V. Stern Specialist in Natural Resources Policy
Reclamation Fund was established in 1902 to fund the development of irrigation
projects on arid and semiarid lands of the 17 western states. It
originated as a revolving fund for construction projects and was supported
by the proceeds of the sale of land and water in the western United States.
Over time, it was amended to receive proceeds from a number of other sources.
It is currently derived from repayments and revenues associated with
federal water resources development as well as the sales, rentals, and
leases (including natural resource leasing) of federal land in the western
United States. Portions of the fund’s balance are appropriated annually by Congress
for multiple purposes, including some of the operational expenditures of the
Bureau of Reclamation (Reclamation) and the Power Marketing
Administrations. Through FY2011, collections deposited into the
Reclamation Fund totaled more than $40 billion, while total appropriations
from the fund totaled approximately $30 billion.
The Reclamation Fund did not finance all Reclamation investments in the western
United States. As a result of limited funding availability, a number of
large dams and other Reclamation investments were financed by the General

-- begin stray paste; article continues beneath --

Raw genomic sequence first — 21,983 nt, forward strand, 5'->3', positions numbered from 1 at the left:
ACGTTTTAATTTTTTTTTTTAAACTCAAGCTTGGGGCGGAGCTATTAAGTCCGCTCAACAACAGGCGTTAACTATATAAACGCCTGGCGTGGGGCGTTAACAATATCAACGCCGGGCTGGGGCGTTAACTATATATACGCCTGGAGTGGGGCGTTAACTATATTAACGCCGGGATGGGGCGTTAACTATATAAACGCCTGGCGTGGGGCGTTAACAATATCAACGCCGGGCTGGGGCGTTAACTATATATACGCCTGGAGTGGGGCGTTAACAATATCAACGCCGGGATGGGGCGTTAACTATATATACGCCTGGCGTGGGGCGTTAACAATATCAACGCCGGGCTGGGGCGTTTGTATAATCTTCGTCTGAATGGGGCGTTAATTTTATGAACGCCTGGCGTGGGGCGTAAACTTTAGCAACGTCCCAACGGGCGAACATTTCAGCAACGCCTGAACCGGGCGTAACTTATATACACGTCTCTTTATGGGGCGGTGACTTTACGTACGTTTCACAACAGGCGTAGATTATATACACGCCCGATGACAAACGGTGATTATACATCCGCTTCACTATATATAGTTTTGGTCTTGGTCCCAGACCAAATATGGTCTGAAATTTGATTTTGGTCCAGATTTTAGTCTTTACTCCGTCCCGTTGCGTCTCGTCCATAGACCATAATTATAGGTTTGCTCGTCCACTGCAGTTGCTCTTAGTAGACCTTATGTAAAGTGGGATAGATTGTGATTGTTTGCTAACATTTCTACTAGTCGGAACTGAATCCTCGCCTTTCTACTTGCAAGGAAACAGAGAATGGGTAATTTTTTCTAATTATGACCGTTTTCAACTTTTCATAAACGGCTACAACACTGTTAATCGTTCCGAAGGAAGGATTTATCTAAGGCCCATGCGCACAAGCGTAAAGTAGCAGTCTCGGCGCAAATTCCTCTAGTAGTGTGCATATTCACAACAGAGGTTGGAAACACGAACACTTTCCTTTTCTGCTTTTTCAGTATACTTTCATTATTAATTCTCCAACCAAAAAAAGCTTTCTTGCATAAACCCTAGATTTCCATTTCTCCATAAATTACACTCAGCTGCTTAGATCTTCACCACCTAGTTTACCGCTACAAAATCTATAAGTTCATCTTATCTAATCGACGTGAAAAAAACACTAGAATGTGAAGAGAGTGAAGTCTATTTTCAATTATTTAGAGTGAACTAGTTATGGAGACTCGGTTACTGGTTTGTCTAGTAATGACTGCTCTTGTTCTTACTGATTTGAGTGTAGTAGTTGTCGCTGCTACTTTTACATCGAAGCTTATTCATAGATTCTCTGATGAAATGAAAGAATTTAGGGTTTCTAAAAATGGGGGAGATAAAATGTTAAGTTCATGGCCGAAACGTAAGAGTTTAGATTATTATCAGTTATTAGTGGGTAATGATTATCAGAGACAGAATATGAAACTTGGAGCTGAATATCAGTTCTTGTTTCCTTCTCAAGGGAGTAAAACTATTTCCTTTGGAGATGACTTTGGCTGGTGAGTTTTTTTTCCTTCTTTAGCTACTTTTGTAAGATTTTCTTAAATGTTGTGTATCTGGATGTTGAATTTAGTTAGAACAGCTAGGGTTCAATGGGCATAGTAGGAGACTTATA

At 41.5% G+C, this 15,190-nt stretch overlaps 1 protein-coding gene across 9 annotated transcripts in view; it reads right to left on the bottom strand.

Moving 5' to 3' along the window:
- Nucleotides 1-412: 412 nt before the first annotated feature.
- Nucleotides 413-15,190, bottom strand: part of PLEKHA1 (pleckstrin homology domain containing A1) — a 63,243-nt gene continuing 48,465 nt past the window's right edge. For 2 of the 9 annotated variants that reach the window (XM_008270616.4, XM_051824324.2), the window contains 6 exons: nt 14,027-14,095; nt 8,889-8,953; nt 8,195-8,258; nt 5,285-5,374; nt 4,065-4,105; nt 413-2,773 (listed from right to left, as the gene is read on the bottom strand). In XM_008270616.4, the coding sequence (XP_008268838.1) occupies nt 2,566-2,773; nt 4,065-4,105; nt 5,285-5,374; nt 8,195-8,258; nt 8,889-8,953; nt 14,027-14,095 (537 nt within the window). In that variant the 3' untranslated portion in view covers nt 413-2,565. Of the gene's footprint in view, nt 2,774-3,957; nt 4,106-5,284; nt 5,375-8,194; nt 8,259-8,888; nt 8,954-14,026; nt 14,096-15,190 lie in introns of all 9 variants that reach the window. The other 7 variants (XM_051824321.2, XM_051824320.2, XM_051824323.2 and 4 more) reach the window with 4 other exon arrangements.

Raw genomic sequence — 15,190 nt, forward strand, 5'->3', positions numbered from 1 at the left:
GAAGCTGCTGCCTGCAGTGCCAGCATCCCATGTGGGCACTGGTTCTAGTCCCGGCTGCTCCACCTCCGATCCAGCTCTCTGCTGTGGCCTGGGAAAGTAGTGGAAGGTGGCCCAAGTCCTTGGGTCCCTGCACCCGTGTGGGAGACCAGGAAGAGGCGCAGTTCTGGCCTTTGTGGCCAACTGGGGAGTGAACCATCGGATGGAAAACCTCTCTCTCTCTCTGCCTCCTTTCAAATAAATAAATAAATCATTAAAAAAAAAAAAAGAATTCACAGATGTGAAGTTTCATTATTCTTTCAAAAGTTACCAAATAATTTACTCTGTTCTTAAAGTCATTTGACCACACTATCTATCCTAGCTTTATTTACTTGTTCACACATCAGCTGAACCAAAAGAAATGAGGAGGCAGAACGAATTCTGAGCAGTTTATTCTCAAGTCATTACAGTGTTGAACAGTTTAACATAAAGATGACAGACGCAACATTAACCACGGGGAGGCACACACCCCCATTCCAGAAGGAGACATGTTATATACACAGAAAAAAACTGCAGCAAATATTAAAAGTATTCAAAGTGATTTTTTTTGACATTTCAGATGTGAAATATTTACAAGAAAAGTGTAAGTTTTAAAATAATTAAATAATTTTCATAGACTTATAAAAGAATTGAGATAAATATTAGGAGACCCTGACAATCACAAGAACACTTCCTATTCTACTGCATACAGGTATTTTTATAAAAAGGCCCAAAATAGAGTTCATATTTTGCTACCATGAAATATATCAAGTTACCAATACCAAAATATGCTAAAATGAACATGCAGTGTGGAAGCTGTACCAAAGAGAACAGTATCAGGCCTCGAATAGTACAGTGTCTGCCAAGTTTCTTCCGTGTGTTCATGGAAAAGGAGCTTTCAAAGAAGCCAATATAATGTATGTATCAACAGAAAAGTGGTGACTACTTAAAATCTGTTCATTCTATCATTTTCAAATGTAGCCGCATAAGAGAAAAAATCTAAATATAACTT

Fund of the U.S. Treasury. Notwithstanding advances to the Reclamation
Fund by Congress in 1910 and 1931, deposits into and appropriations out of the
fund have been roughly equal over time. From the 1940s until the 1990s, the
fund maintained a small, relatively stable balance. Beginning in the
mid-1990s, balances in the fund began to increase significantly as
receipts from mineral leasing and power sales increased, while appropriations
from the fund largely remained static. By the end of FY2011, the fund had a balance
of more than $9.6 billion, and it is expected to continue to grow.
Receipts deposited into the Reclamation Fund are made available to Reclamation
by Congress through annual discretionary appropriations bills, which are
subject to congressional budgetary allocations. Some have proposed that
Congress appropriate some portion of the surplus balance in the
Reclamation Fund to reclamation activities in western states, including new
water storage projects or the rehabilitation of existing projects. These
interests argue that the Reclamation Fund was set up to benefit western
states and should now be used to increase investments in these areas.
As the balance of the Reclamation Fund continues to increase, Congress may reevaluate
the Reclamation Fund’s status, including its financing of new or ongoing
activities. The Omnibus Lands Act of 2009 (P.L. 111-11) included
provisions that will transfer $120 million per year from the fund from
FY2020 through FY2034, without further appropriation, to a separate fund that provides
for Indian Water Settlement construction projects. In the 112th Congress, a
bill before the Senate (S. 3385) proposes to transfer another $80 million
per year that would otherwise go to the Reclamation Fund from FY2013
through FY2029 for the construction of rural water projects. Major changes
to the fund’s mechanics may have scoring implications in the annual budgetary context
and under congressional pay-as-you-go rules.
Date of Report: July 24, 2012
Number of Pages: 10 Order Number: R41844 Price: $29.95
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